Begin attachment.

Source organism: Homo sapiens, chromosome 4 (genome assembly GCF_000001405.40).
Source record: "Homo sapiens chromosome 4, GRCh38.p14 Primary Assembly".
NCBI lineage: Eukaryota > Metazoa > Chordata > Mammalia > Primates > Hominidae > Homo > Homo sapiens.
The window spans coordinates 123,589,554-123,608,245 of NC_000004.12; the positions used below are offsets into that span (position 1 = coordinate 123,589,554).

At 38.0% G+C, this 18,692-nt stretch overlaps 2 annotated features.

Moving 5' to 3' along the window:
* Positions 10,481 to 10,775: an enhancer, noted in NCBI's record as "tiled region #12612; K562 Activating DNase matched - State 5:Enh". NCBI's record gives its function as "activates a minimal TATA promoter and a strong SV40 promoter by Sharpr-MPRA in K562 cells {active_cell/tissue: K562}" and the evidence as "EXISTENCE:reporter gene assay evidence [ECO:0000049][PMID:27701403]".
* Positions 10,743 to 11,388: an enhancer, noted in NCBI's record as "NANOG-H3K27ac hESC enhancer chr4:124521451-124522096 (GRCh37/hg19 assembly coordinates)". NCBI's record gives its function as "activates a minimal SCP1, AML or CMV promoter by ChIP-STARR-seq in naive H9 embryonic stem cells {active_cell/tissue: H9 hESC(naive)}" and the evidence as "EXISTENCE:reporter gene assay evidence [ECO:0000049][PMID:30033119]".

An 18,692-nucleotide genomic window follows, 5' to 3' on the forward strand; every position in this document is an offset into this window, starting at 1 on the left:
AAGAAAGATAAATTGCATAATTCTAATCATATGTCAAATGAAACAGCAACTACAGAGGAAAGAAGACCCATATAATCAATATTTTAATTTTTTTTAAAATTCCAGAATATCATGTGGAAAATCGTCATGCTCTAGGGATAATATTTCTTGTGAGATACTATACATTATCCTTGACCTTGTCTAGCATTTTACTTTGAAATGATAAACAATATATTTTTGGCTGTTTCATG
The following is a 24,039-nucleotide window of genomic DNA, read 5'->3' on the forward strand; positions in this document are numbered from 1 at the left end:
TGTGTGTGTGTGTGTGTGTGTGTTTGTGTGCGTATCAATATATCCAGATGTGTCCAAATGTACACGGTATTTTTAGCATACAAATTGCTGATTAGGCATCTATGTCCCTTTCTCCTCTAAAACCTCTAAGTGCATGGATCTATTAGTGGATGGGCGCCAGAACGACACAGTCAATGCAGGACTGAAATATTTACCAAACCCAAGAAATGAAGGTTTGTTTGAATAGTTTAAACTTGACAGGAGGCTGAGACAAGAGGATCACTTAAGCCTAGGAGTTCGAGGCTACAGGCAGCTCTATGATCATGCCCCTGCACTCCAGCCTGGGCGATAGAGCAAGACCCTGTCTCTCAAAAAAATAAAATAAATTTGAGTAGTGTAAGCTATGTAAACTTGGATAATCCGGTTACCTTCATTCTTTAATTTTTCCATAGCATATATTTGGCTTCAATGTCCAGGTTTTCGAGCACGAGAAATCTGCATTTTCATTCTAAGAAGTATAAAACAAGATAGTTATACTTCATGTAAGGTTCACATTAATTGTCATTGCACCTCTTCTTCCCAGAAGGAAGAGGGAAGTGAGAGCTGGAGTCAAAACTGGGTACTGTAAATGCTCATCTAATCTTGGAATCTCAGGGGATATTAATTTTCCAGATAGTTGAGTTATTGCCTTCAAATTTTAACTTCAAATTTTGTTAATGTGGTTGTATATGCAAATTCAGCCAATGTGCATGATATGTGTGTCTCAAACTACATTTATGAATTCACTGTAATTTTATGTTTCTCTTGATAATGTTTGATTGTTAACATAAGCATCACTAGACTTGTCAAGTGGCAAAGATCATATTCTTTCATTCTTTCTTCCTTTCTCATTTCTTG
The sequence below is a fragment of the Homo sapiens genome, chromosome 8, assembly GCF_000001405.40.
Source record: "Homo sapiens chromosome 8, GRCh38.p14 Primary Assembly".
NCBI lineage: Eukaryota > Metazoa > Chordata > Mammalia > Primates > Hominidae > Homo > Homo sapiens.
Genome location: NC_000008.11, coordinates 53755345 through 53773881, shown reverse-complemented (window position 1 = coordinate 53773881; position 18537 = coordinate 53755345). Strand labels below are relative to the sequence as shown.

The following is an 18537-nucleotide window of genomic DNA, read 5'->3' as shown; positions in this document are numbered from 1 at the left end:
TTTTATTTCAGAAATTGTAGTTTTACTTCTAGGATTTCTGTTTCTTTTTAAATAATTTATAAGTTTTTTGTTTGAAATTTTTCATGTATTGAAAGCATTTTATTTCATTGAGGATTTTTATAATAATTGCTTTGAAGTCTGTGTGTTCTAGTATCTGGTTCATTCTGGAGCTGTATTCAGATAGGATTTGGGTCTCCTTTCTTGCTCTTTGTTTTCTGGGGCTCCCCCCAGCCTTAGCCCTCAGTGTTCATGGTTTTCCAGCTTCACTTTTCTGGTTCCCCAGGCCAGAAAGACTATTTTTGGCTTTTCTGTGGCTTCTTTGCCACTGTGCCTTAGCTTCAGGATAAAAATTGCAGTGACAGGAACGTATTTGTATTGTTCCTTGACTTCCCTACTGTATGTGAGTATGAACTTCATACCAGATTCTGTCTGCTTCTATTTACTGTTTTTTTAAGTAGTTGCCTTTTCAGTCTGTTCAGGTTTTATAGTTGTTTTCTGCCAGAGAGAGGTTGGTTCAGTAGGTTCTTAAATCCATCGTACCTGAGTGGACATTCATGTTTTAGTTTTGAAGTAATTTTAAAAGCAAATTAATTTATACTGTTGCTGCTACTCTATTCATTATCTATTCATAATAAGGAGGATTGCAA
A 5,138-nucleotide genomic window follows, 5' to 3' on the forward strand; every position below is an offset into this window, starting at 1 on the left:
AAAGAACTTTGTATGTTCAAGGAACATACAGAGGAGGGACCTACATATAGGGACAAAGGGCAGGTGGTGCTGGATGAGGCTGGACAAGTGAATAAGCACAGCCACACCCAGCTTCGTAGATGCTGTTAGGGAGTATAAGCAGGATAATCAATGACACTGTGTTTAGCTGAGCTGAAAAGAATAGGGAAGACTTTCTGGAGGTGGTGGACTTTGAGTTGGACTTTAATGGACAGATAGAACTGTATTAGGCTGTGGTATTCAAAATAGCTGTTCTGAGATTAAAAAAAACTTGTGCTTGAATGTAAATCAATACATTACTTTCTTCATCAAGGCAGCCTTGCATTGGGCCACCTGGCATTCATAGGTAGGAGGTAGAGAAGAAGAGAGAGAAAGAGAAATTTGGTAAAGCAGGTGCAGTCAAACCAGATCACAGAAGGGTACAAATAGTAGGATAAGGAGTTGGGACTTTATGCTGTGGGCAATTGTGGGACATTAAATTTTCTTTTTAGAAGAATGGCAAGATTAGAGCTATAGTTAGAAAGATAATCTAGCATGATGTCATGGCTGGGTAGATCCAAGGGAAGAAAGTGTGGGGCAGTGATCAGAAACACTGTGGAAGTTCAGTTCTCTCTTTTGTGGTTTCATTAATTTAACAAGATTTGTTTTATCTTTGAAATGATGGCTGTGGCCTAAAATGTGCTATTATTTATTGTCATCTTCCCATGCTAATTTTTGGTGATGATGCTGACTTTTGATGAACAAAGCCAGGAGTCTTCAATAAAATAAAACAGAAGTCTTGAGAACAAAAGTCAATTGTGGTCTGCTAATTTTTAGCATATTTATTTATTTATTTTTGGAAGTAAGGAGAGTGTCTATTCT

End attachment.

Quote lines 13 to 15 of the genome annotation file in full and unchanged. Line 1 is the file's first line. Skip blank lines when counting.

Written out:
The sequence below is a fragment of the Homo sapiens genome, chromosome 8, assembly GCF_000001405.40.
Source record: "Homo sapiens chromosome 8, GRCh38.p14 Primary Assembly".
NCBI lineage: Eukaryota > Metazoa > Chordata > Mammalia > Primates > Hominidae > Homo > Homo sapiens.